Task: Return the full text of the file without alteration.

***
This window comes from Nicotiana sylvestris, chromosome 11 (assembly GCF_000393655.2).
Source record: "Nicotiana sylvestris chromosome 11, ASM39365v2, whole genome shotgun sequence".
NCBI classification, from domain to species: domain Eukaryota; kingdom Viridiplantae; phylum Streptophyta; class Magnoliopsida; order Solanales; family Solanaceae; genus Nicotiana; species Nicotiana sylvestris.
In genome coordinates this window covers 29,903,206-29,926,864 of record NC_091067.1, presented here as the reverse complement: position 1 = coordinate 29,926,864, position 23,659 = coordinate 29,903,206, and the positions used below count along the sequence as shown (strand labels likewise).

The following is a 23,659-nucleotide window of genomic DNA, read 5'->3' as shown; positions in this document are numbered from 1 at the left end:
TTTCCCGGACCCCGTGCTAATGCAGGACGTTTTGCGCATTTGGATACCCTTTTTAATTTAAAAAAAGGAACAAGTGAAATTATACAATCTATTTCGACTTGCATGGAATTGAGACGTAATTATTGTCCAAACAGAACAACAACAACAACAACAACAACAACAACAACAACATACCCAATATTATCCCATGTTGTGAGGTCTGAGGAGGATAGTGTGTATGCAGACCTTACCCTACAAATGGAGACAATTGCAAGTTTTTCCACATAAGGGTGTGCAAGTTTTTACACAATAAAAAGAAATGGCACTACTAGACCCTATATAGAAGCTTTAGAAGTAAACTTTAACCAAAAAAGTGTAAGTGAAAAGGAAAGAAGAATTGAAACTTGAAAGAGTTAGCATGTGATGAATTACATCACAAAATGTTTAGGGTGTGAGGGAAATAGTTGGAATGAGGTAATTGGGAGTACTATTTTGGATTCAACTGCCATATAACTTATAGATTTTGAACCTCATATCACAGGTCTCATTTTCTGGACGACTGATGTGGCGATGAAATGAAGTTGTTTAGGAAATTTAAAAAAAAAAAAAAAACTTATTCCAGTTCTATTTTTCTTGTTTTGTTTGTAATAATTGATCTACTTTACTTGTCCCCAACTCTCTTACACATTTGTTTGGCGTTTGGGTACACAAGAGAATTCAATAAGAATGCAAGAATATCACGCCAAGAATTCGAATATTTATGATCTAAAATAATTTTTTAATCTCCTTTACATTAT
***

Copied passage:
This window comes from Nicotiana sylvestris, chromosome 11 (assembly GCF_000393655.2).
Source record: "Nicotiana sylvestris chromosome 11, ASM39365v2, whole genome shotgun sequence".
NCBI classification, from domain to species: domain Eukaryota; kingdom Viridiplantae; phylum Streptophyta; class Magnoliopsida; order Solanales; family Solanaceae; genus Nicotiana; species Nicotiana sylvestris.
In genome coordinates this window covers 29,903,206-29,926,864 of record NC_091067.1, presented here as the reverse complement: position 1 = coordinate 29,926,864, position 23,659 = coordinate 29,903,206, and the positions used below count along the sequence as shown (strand labels likewise).

The following is a 23,659-nucleotide window of genomic DNA, read 5'->3' as shown; positions in this document are numbered from 1 at the left end:
TTTCCCGGACCCCGTGCTAATGCAGGACGTTTTGCGCATTTGGATACCCTTTTTAATTTAAAAAAAGGAACAAGTGAAATTATACAATCTATTTCGACTTGCATGGAATTGAGACGTAATTATTGTCCAAACAGAACAACAACAACAACAACAACAACAACAACAACAACATACCCAATATTATCCCATGTTGTGAGGTCTGAGGAGGATAGTGTGTATGCAGACCTTACCCTACAAATGGAGACAATTGCAAGTTTTTCCACATAAGGGTGTGCAAGTTTTTACACAATAAAAAGAAATGGCACTACTAGACCCTATATAGAAGCTTTAGAAGTAAACTTTAACCAAAAAAGTGTAAGTGAAAAGGAAAGAAGAATTGAAACTTGAAAGAGTTAGCATGTGATGAATTACATCACAAAATGTTTAGGGTGTGAGGGAAATAGTTGGAATGAGGTAATTGGGAGTACTATTTTGGATTCAACTGCCATATAACTTATAGATTTTGAACCTCATATCACAGGTCTCATTTTCTGGACGACTGATGTGGCGATGAAATGAAGTTGTTTAGGAAATTTAAAAAAAAAAAAAAAACTTATTCCAGTTCTATTTTTCTTGTTTTGTTTGTAATAATTGATCTACTTTACTTGTCCCCAACTCTCTTACACATTTGTTTGGCGTTTGGGTACACAAGAGAATTCAATAAGAATGCAAGAATATCACGCCAAGAATTCGAATATTTATGATCTAAAATAATTTTTTAATCTCCTTTACATTAT